I recently visited the IT Show at Singapore’s Suntec City (also known as our very own vertical Silicon Valley) to see if I could pick up a good bargain or two. It always amazes me how these computer fairs and exhibitions could attract such huge and massive crowds, all thronging the place to catch a piece of the retail action. The number of people streaming in and out are usually non-stop. More importantly, most who leave are seen happily carrying bags and even trolleys full of hardware, software and all manner of computer peripherals and accessories.
Why have these shows become such huge consumer successes? More interestingly, why are some other consumer fairs (like gifts, furniture, weddings, and health) relatively moribund while PC shows continue to draw the crowds?
Crowds thronged VivoCity when they first opened
Recently, quite a few shopping centres in Singapore seem to be left behind in the retail race despite our buoyant economy. Poor customer traffic, contractual spats, tenants going on “strike”, empty shop spaces, decay and disrepair seem to be some of their common woes.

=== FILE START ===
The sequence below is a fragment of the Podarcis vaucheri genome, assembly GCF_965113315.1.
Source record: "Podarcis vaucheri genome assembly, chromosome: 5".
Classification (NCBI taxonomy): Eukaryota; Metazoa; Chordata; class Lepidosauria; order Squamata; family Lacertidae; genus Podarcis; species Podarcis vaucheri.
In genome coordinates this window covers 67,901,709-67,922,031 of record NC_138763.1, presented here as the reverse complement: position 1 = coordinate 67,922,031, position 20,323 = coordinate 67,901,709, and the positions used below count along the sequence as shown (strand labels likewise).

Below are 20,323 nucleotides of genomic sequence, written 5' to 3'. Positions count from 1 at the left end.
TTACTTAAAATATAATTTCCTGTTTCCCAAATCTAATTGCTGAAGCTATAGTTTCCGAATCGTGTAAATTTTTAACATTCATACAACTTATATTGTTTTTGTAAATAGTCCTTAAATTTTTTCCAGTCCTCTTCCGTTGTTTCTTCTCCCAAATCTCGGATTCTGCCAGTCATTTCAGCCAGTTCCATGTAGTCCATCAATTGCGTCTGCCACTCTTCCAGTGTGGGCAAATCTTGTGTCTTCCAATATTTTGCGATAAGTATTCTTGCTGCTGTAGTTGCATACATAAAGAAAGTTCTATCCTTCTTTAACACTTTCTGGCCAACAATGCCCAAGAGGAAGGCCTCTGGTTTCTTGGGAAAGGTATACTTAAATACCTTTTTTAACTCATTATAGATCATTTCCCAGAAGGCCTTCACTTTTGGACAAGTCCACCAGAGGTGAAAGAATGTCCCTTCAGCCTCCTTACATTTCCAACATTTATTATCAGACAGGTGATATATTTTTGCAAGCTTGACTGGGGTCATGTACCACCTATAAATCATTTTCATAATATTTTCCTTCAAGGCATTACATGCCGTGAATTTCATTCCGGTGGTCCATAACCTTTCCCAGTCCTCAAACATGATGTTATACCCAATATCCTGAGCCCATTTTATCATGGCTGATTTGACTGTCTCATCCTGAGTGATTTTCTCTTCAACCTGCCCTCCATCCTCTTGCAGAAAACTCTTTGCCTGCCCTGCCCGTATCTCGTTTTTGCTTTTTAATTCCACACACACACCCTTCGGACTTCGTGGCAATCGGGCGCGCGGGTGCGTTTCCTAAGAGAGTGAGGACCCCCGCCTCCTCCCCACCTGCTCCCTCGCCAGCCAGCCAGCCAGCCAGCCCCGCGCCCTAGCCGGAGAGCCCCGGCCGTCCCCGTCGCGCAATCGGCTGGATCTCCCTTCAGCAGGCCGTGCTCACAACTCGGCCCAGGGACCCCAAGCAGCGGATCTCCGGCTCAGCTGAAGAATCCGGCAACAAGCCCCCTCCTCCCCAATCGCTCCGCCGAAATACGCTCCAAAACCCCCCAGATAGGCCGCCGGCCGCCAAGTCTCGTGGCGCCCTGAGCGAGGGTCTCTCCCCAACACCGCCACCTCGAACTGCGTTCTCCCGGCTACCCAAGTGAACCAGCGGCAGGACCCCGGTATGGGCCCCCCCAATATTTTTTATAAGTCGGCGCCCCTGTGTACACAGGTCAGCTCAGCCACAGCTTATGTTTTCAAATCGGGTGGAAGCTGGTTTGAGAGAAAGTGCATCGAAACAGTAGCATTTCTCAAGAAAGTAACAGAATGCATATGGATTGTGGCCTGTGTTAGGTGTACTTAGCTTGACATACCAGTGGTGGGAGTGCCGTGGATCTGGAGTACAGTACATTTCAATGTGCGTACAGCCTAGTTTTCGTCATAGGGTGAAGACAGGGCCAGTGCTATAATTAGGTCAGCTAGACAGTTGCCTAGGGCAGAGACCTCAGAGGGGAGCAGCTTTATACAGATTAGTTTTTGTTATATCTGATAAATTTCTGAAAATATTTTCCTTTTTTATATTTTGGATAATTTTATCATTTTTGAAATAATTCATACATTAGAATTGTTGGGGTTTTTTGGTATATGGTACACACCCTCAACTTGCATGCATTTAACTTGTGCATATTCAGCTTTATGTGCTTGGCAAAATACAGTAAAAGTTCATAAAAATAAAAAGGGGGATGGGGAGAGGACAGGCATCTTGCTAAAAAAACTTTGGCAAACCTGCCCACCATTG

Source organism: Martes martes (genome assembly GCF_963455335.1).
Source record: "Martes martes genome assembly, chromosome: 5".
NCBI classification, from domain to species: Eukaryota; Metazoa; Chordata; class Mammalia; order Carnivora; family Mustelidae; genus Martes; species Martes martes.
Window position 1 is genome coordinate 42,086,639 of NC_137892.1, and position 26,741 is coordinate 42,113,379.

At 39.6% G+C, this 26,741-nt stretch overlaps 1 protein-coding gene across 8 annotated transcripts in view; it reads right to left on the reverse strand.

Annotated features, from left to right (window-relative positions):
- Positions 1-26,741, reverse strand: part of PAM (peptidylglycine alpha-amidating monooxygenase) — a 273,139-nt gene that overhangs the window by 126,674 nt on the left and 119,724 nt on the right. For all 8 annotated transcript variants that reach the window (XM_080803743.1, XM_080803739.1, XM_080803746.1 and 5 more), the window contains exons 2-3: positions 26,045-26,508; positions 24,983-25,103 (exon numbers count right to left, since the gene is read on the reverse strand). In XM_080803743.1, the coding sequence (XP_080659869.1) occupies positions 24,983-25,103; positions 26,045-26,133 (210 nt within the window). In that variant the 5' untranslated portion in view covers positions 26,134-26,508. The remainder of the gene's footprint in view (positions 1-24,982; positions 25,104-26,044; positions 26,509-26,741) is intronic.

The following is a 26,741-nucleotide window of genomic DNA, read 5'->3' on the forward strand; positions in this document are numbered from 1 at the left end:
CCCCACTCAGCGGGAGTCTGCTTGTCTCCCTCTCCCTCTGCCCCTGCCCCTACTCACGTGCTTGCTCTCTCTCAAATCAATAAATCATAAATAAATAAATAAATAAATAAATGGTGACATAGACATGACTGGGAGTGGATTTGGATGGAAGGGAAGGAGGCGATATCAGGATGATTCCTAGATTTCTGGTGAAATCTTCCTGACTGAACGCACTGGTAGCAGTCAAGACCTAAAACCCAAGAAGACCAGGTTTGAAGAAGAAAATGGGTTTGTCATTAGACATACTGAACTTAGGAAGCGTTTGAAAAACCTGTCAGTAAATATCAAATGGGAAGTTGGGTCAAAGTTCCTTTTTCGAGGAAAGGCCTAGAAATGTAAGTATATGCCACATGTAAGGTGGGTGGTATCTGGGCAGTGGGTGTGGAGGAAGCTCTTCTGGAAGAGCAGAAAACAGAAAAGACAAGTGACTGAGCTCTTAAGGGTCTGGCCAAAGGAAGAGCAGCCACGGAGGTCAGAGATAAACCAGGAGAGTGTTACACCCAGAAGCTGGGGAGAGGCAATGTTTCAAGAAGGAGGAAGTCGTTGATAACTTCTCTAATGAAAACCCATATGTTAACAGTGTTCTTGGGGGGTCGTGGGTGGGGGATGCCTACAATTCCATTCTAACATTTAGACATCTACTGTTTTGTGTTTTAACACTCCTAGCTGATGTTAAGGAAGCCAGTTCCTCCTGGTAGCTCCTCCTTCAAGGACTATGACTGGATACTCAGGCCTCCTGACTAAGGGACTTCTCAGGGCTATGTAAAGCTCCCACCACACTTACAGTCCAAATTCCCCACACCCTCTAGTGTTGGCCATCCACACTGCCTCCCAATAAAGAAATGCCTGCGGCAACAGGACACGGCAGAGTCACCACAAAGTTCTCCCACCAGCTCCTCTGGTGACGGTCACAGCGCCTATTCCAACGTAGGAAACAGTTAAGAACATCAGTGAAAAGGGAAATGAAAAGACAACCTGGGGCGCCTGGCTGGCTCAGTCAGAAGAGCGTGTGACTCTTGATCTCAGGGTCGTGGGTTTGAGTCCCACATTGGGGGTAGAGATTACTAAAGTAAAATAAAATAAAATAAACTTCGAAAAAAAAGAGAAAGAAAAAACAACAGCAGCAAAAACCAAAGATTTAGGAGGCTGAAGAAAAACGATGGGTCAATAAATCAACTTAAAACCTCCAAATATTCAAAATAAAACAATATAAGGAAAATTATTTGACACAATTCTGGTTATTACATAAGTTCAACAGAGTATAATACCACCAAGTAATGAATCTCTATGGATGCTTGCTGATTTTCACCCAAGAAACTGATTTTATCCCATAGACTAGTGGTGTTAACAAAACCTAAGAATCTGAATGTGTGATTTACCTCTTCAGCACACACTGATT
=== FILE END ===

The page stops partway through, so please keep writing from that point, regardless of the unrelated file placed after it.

Some are new and spanking. They include Dhoby Xchange, which is strategically located next to the Dhoby Ghaut MRT Station yet attracting hardly a soul. Another recent case is an unnamed shopping mall at Commonwealth Market (to be renamed Queenspoint) which apparently ran afoul of the law. Its owners Pagar Park did not have approval to sub-let its spaces but still went ahead, with 70% of its 150 retail outlets taken up. Now it is tangled in a messy litigation case involving multiple parties including the Singapore Land Authority.
So what are the issues? Let me list them down:
Just got back from a fabulous holiday in wintry Hokkaido. Will blog about it soon.
Meanwhile, another brilliant example of how service should be from Seth Godin. No questions asked and no serial number, receipt, warranty card or other forms of authentication needed. Just what we need here in “black and white” Singapore.
Laurie writes, “amazing customer service from le creuset, the french enamel on cast iron cookware people